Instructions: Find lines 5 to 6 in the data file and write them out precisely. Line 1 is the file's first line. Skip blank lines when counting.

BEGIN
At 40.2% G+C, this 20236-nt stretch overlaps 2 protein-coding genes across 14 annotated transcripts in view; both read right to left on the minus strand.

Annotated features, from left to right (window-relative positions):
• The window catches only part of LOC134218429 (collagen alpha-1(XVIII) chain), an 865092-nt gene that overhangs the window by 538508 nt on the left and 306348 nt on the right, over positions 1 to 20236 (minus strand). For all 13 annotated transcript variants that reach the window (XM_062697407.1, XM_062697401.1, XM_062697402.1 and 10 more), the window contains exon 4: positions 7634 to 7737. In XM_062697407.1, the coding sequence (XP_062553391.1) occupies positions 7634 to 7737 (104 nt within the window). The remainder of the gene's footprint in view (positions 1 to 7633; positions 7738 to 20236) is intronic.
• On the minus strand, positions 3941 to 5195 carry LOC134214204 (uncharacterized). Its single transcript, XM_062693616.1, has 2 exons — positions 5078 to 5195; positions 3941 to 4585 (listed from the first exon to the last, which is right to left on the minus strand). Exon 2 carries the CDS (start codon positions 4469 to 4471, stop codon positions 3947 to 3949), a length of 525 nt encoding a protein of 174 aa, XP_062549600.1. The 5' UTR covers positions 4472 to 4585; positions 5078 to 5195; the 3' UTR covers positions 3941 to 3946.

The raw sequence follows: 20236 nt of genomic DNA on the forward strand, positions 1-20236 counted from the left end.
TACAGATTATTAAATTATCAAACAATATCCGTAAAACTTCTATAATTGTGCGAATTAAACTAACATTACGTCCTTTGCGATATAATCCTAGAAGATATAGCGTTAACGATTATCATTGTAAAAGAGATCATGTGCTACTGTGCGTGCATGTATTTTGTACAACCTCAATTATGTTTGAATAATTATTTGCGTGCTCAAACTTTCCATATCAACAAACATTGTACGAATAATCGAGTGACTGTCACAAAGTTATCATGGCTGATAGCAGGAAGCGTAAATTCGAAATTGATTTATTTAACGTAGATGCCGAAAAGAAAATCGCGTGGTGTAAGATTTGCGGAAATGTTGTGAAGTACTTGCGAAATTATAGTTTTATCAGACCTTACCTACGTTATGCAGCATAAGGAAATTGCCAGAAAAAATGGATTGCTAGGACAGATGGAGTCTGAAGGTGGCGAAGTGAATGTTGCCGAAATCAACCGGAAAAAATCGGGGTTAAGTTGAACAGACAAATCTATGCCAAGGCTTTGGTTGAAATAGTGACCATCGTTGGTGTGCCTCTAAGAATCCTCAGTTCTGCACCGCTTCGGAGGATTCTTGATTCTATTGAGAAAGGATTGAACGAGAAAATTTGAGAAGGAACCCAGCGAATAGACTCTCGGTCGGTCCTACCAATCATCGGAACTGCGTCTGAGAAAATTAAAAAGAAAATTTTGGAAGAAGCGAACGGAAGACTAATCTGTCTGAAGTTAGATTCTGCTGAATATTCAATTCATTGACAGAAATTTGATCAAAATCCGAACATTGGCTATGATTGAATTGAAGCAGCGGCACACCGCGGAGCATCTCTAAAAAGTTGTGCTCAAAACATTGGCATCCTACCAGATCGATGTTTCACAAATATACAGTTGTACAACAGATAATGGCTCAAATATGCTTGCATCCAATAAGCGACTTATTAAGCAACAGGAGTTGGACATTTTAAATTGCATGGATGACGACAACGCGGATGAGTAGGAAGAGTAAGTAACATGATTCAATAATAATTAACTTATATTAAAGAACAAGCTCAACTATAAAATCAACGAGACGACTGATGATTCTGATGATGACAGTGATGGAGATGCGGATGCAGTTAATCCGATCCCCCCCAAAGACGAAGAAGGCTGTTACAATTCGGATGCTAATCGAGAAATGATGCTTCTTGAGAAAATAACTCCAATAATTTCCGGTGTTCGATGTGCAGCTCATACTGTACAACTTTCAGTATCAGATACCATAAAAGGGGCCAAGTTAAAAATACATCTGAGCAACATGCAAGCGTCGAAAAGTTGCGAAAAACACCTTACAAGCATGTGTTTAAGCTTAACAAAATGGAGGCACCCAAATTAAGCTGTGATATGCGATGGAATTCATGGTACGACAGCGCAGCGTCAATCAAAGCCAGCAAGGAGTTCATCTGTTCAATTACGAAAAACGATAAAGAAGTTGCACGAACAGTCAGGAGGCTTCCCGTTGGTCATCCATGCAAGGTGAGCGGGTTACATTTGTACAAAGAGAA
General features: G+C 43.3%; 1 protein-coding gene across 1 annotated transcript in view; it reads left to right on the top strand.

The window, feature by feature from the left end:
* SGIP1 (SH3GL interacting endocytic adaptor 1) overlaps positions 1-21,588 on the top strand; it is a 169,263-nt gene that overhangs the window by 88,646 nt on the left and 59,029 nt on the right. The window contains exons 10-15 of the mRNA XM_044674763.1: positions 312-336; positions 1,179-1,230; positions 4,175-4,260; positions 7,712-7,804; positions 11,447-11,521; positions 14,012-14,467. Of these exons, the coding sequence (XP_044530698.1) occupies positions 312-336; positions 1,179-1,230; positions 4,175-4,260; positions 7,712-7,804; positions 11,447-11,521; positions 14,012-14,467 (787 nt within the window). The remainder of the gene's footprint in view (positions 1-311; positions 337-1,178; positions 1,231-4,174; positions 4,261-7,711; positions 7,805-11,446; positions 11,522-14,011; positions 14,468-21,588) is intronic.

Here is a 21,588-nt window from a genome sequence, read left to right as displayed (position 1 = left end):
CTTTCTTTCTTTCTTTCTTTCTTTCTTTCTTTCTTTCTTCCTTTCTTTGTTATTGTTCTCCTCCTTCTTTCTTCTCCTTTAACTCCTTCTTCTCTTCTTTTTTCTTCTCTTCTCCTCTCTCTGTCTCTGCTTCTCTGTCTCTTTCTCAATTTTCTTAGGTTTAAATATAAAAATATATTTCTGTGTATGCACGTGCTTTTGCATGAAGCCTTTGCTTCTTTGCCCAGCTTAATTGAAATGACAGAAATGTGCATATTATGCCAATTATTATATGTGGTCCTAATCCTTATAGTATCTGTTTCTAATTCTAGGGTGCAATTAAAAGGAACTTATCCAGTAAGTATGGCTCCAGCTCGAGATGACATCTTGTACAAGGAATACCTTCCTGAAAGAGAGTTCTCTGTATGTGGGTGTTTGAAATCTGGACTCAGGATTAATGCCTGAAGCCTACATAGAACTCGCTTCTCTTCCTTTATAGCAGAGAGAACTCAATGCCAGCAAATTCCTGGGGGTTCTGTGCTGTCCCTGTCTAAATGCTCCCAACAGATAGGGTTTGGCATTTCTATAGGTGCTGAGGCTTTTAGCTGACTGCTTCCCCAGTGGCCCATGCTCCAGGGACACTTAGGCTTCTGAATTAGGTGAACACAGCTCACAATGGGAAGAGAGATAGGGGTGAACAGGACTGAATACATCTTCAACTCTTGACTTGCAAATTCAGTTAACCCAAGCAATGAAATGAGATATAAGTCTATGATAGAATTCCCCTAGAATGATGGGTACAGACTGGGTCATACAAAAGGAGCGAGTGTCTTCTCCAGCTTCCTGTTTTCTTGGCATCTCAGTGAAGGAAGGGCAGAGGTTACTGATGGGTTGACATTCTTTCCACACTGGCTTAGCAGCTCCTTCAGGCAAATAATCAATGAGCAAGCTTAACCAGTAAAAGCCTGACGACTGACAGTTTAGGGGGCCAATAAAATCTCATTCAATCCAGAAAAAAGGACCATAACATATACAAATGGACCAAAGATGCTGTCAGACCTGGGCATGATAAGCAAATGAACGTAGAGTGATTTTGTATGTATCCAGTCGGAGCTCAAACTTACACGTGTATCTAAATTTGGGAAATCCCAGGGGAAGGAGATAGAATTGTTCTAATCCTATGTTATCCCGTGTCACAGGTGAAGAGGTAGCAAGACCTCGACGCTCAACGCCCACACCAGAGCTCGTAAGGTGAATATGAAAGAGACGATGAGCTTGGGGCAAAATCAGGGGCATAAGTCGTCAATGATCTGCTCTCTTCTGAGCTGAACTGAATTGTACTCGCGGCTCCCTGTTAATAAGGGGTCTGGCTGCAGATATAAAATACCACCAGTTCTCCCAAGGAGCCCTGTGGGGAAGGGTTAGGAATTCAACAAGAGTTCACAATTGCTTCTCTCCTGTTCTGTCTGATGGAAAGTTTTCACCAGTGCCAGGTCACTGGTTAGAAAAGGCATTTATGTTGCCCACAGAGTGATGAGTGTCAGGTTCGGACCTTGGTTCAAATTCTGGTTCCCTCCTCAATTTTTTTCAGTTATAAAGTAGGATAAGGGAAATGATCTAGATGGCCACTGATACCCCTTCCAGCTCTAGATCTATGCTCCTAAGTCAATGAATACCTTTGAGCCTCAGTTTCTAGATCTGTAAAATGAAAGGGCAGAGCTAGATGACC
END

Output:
The raw sequence follows: 20236 nt of genomic DNA on the forward strand, positions 1-20236 counted from the left end.
TACAGATTATTAAATTATCAAACAATATCCGTAAAACTTCTATAATTGTGCGAATTAAACTAACATTACGTCCTTTGCGATATAATCCTAGAAGATATAGCGTTAACGATTATCATTGTAAAAGAGATCATGTGCTACTGTGCGTGCATGTATTTTGTACAACCTCAATTATGTTTGAATAATTATTTGCGTGCTCAAACTTTCCATATCAACAAACATTGTACGAATAATCGAGTGACTGTCACAAAGTTATCATGGCTGATAGCAGGAAGCGTAAATTCGAAATTGATTTATTTAACGTAGATGCCGAAAAGAAAATCGCGTGGTGTAAGATTTGCGGAAATGTTGTGAAGTACTTGCGAAATTATAGTTTTATCAGACCTTACCTACGTTATGCAGCATAAGGAAATTGCCAGAAAAAATGGATTGCTAGGACAGATGGAGTCTGAAGGTGGCGAAGTGAATGTTGCCGAAATCAACCGGAAAAAATCGGGGTTAAGTTGAACAGACAAATCTATGCCAAGGCTTTGGTTGAAATAGTGACCATCGTTGGTGTGCCTCTAAGAATCCTCAGTTCTGCACCGCTTCGGAGGATTCTTGATTCTATTGAGAAAGGATTGAACGAGAAAATTTGAGAAGGAACCCAGCGAATAGACTCTCGGTCGGTCCTACCAATCATCGGAACTGCGTCTGAGAAAATTAAAAAGAAAATTTTGGAAGAAGCGAACGGAAGACTAATCTGTCTGAAGTTAGATTCTGCTGAATATTCAATTCATTGACAGAAATTTGATCAAAATCCGAACATTGGCTATGATTGAATTGAAGCAGCGGCACACCGCGGAGCATCTCTAAAAAGTTGTGCTCAAAACATTGGCATCCTACCAGATCGATGTTTCACAAATATACAGTTGTACAACAGATAATGGCTCAAATATGCTTGCATCCAATAAGCGACTTATTAAGCAACAGGAGTTGGACATTTTAAATTGCATGGATGACGACAACGCGGATGAGTAGGAAGAGTAAGTAACATGATTCAATAATAATTAACTTATATTAAAGAACAAGCTCAACTATAAAATCAACGAGACGACTGATGATTCTGATGATGACAGTGATGGAGATGCGGATGCAGTTAATCCGATCCCCCCCAAAGACGAAGAAGGCTGTTACAATTCGGATGCTAATCGAGAAATGATGCTTCTTGAGAAAATAACTCCAATAATTTCCGGTGTTCGATGTGCAGCTCATACTGTACAACTTTCAGTATCAGATACCATAAAAGGGGCCAAGTTAAAAATACATCTGAGCAACATGCAAGCGTCGAAAAGTTGCGAAAAACACCTTACAAGCATGTGTTTAAGCTTAACAAAATGGAGGCACCCAAATTAAGCTGTGATATGCGATGGAATTCATGGTACGACAGCGCAGCGTCAATCAAAGCCAGCAAGGAGTTCATCTGTTCAATTACGAAAAACGATAAAGAAGTTGCACGAACAGTCAGGAGGCTTCCCGTTGGTCATCCATGCAAGGTGAGCGGGTTACATTTGTACAAAGAGAA